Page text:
This is what the mobbers and their brat-pack snarky attorney bank on. When you report a crazy crime, you sound… well, crazy. Well, I do. But if I manage to last through this until I get an investigation, which I do hope is soon, you won’t sound so crazy when the same thing happens to you. “What?” SPD will say. “You hear things others don’t? Dagnabbit, them criminals must be using directional speakers! Sounds like mobbers to me! Hang tight. We’ll talk to the prosecutor about convening  a grand jury and indicting them for racketeering.”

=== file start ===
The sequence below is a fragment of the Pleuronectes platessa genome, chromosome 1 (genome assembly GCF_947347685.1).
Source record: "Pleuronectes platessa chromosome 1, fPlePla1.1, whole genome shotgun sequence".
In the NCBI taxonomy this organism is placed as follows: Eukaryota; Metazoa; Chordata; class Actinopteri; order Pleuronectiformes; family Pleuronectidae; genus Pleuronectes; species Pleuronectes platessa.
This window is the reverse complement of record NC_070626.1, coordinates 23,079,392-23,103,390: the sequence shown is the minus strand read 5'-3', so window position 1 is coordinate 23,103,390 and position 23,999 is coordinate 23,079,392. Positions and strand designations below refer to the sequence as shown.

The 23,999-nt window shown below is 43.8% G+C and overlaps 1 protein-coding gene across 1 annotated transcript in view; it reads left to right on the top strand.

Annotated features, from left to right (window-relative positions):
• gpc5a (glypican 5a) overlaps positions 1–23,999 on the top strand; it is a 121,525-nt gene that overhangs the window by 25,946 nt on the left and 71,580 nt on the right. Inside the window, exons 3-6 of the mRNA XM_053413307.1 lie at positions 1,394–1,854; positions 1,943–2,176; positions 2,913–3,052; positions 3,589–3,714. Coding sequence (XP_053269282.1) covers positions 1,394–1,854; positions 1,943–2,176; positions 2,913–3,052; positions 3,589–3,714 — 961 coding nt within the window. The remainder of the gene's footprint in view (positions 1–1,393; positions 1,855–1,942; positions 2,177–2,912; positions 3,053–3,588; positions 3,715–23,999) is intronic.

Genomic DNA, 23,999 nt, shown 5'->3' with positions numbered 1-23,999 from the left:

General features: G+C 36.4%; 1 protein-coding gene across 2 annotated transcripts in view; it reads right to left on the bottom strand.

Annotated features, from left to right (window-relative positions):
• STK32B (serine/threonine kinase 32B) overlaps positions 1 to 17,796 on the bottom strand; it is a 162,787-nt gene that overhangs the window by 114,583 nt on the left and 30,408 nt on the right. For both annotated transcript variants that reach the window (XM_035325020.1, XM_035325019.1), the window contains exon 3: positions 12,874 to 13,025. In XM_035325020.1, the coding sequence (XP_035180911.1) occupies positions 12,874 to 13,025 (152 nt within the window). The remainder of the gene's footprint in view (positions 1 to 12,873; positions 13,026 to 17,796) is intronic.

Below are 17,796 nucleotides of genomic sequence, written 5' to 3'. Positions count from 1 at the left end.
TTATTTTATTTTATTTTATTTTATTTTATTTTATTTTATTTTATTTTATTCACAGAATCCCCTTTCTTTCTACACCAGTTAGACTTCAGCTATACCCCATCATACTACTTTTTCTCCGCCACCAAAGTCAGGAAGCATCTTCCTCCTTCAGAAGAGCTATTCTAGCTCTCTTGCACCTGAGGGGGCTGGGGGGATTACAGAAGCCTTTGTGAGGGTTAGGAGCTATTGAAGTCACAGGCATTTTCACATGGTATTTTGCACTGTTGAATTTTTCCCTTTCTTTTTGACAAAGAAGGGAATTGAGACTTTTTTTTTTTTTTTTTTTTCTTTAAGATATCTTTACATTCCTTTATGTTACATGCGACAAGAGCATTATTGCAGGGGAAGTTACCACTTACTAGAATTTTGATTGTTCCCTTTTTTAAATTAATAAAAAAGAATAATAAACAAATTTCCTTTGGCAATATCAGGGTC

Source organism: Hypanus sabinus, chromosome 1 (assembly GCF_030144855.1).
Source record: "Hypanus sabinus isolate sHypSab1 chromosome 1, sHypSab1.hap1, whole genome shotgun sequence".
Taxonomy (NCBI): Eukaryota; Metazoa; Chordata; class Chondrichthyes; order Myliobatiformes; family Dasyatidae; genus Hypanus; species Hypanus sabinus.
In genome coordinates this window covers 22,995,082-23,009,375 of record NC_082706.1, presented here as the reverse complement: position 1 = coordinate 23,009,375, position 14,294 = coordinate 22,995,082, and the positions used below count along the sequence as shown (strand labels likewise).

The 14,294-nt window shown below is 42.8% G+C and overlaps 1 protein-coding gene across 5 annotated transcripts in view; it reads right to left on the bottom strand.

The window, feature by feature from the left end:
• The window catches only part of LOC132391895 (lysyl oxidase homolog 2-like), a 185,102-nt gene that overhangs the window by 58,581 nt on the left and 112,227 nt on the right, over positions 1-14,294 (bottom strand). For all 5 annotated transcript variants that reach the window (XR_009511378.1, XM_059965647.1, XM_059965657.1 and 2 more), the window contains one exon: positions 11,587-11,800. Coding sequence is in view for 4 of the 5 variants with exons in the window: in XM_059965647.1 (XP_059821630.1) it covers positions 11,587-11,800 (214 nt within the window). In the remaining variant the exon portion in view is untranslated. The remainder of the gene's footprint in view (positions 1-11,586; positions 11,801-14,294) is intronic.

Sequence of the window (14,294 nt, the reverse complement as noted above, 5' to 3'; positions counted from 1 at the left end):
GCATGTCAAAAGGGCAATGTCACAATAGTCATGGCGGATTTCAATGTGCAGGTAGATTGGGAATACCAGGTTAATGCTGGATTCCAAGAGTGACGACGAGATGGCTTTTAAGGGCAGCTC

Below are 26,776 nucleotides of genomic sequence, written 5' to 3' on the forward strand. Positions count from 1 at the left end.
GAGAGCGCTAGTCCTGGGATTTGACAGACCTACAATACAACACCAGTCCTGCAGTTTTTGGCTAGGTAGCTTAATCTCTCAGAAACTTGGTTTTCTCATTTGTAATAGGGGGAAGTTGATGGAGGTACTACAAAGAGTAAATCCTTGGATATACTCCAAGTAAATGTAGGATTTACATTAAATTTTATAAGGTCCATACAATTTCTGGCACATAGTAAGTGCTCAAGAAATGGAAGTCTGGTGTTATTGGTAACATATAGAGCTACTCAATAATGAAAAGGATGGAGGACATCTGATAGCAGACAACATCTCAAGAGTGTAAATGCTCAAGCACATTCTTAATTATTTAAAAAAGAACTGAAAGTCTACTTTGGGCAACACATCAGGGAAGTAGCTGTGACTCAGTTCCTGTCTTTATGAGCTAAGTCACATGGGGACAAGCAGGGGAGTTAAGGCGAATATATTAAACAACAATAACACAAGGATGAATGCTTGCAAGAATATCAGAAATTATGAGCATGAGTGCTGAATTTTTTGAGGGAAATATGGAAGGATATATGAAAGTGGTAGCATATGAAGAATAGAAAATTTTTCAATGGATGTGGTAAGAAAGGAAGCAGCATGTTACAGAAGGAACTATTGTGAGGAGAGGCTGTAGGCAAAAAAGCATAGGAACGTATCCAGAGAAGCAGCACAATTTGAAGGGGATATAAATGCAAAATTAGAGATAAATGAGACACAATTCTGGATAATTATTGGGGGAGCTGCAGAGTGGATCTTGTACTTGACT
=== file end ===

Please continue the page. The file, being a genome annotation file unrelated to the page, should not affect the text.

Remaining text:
See how easy that was?

And this is all I have time to write tonight. I have to get to bed. The night is young and by the time morning comes, my mobbing will continue over the sound of my own hacking and amid wads of soggy Kleenex. Thank goodness the mobbers somehow seem to have medical knowledge. I often feel I’m being attended by a doctor, and sometimes even a dentist. Mobbing wouldn’t be the “white glove” approach to forced eviction without control of the very real risks involved in moving in around the victim home and subjecting the victim to continuous harassment until they give in and, in the mobbers’ words, “get out.”